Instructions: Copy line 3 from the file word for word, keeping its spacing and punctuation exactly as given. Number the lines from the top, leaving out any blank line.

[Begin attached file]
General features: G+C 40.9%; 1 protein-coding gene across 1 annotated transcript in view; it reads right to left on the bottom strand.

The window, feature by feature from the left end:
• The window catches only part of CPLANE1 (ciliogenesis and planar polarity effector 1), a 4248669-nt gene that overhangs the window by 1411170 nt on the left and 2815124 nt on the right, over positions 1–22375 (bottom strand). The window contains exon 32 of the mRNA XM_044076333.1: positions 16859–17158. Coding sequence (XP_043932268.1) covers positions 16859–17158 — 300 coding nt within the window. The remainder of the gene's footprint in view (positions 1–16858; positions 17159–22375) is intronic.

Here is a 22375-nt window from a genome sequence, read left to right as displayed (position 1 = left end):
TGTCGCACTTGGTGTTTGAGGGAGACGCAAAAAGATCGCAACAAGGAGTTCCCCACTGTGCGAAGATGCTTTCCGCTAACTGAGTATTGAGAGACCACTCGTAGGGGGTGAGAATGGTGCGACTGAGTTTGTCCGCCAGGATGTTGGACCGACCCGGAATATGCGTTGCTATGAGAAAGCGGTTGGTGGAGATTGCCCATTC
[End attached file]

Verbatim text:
• The window catches only part of CPLANE1 (ciliogenesis and planar polarity effector 1), a 4248669-nt gene that overhangs the window by 1411170 nt on the left and 2815124 nt on the right, over positions 1–22375 (bottom strand). The window contains exon 32 of the mRNA XM_044076333.1: positions 16859–17158. Coding sequence (XP_043932268.1) covers positions 16859–17158 — 300 coding nt within the window. The remainder of the gene's footprint in view (positions 1–16858; positions 17159–22375) is intronic.